According to the Delhi High Court these authorities did not appreciate the fact that the continuaion of supply was essential to honour the agreement with the corporation and it was to continue the business without any break that the advances were made to the manufacturer, M/s. KBH.

It was only on account of non-recovery of the huge amount from the corporation that the work had to be cancelled and the supplies had to be abruptly stopped by the assessee and consequently the production was necessarily required to be stopped.  It was further held by the Delhi High Court that it is a known practice that usually manufacturer gives advances to the workers which are adjusted or carried forward in the coming times against the works done by them. This was not an unusual practice which was liable to be outrightly rejected by the IT Department.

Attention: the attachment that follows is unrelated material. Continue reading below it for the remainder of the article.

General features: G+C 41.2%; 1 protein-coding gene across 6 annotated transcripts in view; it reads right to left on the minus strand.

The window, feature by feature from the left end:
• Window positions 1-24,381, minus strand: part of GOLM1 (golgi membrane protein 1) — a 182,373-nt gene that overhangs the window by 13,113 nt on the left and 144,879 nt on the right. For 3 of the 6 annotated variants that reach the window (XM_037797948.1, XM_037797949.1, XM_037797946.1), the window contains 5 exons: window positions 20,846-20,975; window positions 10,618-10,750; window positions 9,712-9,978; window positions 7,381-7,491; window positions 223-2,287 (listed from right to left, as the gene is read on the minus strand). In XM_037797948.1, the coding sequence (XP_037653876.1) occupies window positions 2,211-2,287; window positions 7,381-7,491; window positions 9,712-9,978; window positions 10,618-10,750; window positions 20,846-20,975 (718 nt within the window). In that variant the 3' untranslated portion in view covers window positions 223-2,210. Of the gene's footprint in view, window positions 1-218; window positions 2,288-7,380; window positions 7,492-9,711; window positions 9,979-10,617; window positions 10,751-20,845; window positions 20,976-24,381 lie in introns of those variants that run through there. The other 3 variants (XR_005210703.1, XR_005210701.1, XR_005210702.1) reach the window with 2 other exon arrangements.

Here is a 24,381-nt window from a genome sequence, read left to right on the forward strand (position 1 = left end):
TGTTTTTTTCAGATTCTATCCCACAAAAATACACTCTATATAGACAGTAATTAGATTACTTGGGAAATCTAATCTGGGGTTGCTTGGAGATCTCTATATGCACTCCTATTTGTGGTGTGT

When the assessee had written off the dues recoverable from the corporation and the same were accepted by the Department and it had also so written off, the advances made to M/s. KBH in its books of account, what else could be the proof with the assessee for its being unable to recover the same. Besides, the other reason for writing off was the demise of the proprietor, BD of M/s. KBH and the assessee in its wisdom did not choose to take the matter to the court apprehending counter-claim and this decision, according to the Delhi High Court, appeared to be well reasoned.

In any case, the Revenue could not compel the assessee to have recourse to litigation to recover the amount against the dead person or his legal heirs when in the given circumstances, the same may not be recoverable.  It was rightly recorded by the CIT (Appeals) that the debt had become bad and not recoverable and it would be a futile exercise to take any action against the legal heirs of the deceased.